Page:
- The Washington Times - Saturday, July 23, 2005

Might John G. Roberts Jr. be the first supply-sider to sit on the Supreme Court? Well, not exactly, but the thought is not as far-fetched as some might initially think.

C. Boyden Gray, key organizer of a business coalition that weighed in on the White House nominating process, told me Judge Roberts believes “government intrusion should be limited.” In other words, Judge Roberts is “likely to take the view that government should get out of the way and not pick the winners and losers; that government should work to level the playing field and trust markets to get the job done.”

Mr. Gray, also a former lawyer for George H. W. Bush, created an infrastructure to offset the special-interest groups on the left. He was asked to do so by Sen. Trent Lott, with a view to representing business in judicial choices. “Judicial appointments are not all about social issues,” he says, “nor should they be.” He’s right. Believe it or not, roughly 40 percent of Supreme Court cases now relate to business and the economy.

Mr. Gray’s Committee for Justice includes Stan Anderson, legal adviser to the Chamber of Commerce, John Engler, president of the National Association of Manufacturers, Frank Keating, president of the American Council of Life Insurers, and Connie Mack, former senator and pro-growth advocate. This is the first time in anyone’s memory business has entered the judicial fray, and Judge Roberts was their first choice.

Mr. Keating, also a former Oklahoma governor and federal prosecutor, told me Judge Roberts believes “the engine of commerce comes from individual creativity,” and Judge Roberts “is likely to encourage enterprise through the creativity and genius of individual men and women to produce the next generation of jobs and growth.”



This is a far cry from the Supreme Court of the last 70 years. As Mark Levin writes in his best-selling book “Men in Black,” the court has so expanded the commerce clause it has helped create a huge regulatory state where activist judges have seized private property, taken over school systems and prisons, interceded in private-sector hiring and firing, ordered farm quotas and property-tax increases, and expelled God, prayer and the Ten Commandments from the public square.

Mr. Levin calls this “socialism from the bench.” However, rather than the regulatory state, Judge Roberts is likely to choose private property and the individual right to economic freedom.

Judge Roberts’ nomination also signals a bad hair day for trial lawyers and their excessive damage claims that have so crippled business and destroyed tens of thousands of jobs. In particular, Judge Roberts is expected to support recent congressional legislation to move class-action lawsuits from county and state to the federal courts. Experts expect an aggressive effort by the trial lawyers to gradually snipe at the Class Action Fairness Act, but Judge Roberts is expected to uphold the congressional law.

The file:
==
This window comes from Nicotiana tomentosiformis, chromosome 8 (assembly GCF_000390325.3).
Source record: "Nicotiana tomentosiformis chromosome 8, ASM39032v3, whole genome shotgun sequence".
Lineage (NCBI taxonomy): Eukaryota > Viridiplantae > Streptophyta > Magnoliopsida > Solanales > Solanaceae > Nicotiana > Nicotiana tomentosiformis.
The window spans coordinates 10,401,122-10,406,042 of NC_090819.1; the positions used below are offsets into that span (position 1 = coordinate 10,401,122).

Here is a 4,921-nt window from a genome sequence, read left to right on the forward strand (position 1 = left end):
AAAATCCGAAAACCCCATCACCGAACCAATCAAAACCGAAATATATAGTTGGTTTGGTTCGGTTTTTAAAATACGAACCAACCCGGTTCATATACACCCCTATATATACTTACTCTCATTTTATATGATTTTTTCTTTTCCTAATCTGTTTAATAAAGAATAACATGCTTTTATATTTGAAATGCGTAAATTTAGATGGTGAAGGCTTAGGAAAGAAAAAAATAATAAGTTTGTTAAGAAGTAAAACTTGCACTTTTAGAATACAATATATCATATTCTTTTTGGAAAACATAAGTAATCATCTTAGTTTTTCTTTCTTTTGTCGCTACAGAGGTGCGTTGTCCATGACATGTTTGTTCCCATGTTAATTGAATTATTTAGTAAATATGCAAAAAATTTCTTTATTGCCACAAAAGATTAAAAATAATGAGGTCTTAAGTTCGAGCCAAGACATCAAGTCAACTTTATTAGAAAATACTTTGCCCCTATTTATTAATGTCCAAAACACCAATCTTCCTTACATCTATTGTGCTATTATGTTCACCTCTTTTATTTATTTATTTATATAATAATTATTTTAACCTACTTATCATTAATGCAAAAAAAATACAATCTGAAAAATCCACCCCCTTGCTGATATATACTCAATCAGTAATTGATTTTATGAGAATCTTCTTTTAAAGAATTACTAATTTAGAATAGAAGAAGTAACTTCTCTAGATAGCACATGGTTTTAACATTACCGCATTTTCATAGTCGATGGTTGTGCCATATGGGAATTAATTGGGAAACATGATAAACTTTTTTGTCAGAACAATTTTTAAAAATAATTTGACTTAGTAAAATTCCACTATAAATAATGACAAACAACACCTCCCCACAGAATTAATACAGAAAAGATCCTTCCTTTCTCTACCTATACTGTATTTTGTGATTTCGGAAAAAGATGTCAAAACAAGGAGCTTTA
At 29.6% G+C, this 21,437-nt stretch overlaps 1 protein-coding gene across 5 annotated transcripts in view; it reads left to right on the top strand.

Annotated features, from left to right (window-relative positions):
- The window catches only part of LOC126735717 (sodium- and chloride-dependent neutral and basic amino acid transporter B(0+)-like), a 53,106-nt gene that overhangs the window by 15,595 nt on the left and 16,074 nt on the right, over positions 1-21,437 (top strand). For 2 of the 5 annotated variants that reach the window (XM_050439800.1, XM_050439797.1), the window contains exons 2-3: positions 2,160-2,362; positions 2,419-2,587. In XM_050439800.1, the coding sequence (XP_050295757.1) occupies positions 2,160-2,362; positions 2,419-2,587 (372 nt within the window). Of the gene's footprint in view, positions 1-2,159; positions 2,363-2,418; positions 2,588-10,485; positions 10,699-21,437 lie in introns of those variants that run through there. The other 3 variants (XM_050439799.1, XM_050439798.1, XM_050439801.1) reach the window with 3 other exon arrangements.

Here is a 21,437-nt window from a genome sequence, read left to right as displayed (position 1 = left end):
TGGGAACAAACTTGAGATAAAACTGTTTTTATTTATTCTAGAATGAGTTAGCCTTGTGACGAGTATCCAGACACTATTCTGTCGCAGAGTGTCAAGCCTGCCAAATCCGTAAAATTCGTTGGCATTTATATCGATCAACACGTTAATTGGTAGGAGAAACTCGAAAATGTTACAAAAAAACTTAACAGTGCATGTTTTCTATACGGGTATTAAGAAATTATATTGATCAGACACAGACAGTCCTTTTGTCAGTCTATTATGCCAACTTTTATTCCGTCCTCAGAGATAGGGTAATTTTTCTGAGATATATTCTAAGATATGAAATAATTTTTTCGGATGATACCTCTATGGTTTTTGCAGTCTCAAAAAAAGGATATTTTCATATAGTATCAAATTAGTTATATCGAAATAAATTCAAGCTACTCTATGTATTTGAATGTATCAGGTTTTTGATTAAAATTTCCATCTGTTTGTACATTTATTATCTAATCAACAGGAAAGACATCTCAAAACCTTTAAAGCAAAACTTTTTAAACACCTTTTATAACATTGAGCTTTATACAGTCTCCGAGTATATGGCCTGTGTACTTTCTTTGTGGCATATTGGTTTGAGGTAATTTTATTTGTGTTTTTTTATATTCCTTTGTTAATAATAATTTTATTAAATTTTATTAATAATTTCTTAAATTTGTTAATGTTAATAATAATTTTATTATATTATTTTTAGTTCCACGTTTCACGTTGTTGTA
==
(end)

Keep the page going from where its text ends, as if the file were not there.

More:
John G. Roberts is a genuine free-market judge, someone who will not assume business is always guilty until proven innocent. He should land on the side of limiting damages for personal injury and product liability settlements, which we can hope will include asbestos, medical malpractice and phony securities lawsuits. He may also be sympathetic to corporate patent-holders of intellectual property, while seeking to oppose local regulators on telecom access, energy development and production and streamlined power utilities.

Judge Roberts may at times be at loggerheads with Justices Antonin Scalia and Clarence Thomas, who inexplicably have ruled in favor of abusive damage settlements in personal injury and product liability lawsuits. But the new nominee will not be reluctant to overturn local court decisions if they obstruct national economic growth and prosperity.

Undoubtedly, a Justice Roberts and the Supreme Court will be asked to rule on a number of suits concerning state taxes and regulations — litigation that could thwart the Internet advance that has become such a mighty engine of business productivity and growth. Expect Judge Roberts to look at issues concerning the threat of overregulation with a sharp eye. Indeed, in a general sense, many observers believe he will regard government regulation as a last rather than a first resort.

Let it also be said President Bush was true to his word. He nominated a conservative based solely on the judicial merits, a churchgoing Catholic father of two children who is a truly distinguished lawyer and jurist.

As a result, Judge Roberts could be the first modern economic conservative to ascend to the court. He, of course, knows full well that judicial change occurs slowly at the margin. But as someone who seems to believe in the importance of market forces that allow the entrepreneurial creative juices to flow, he is likely to make a huge difference.

Lawrence Kudlow is host of CNBC’s “Kudlow & Company” and is a nationally syndicated columnist.

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